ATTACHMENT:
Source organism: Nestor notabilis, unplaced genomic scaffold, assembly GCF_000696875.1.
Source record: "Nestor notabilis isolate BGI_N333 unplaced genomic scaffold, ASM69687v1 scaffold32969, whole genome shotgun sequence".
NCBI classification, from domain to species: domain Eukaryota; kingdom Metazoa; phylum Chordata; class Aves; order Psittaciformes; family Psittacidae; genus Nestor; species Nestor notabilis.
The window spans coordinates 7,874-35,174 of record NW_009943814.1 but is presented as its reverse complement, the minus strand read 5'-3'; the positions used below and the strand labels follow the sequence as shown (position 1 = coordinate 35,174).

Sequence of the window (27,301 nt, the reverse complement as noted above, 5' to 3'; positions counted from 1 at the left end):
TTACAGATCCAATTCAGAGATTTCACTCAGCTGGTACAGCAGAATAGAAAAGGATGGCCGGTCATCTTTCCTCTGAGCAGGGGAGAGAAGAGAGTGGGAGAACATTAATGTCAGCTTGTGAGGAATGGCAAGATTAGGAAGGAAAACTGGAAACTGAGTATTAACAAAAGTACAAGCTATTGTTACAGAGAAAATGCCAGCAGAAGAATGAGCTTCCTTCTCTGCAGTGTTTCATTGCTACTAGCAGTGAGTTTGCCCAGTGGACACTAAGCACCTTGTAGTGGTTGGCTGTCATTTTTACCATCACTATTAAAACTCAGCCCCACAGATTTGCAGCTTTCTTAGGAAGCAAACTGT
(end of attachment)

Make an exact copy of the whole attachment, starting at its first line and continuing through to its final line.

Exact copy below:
Source organism: Nestor notabilis, unplaced genomic scaffold, assembly GCF_000696875.1.
Source record: "Nestor notabilis isolate BGI_N333 unplaced genomic scaffold, ASM69687v1 scaffold32969, whole genome shotgun sequence".
NCBI classification, from domain to species: domain Eukaryota; kingdom Metazoa; phylum Chordata; class Aves; order Psittaciformes; family Psittacidae; genus Nestor; species Nestor notabilis.
The window spans coordinates 7,874-35,174 of record NW_009943814.1 but is presented as its reverse complement, the minus strand read 5'-3'; the positions used below and the strand labels follow the sequence as shown (position 1 = coordinate 35,174).

Sequence of the window (27,301 nt, the reverse complement as noted above, 5' to 3'; positions counted from 1 at the left end):
TTACAGATCCAATTCAGAGATTTCACTCAGCTGGTACAGCAGAATAGAAAAGGATGGCCGGTCATCTTTCCTCTGAGCAGGGGAGAGAAGAGAGTGGGAGAACATTAATGTCAGCTTGTGAGGAATGGCAAGATTAGGAAGGAAAACTGGAAACTGAGTATTAACAAAAGTACAAGCTATTGTTACAGAGAAAATGCCAGCAGAAGAATGAGCTTCCTTCTCTGCAGTGTTTCATTGCTACTAGCAGTGAGTTTGCCCAGTGGACACTAAGCACCTTGTAGTGGTTGGCTGTCATTTTTACCATCACTATTAAAACTCAGCCCCACAGATTTGCAGCTTTCTTAGGAAGCAAACTGT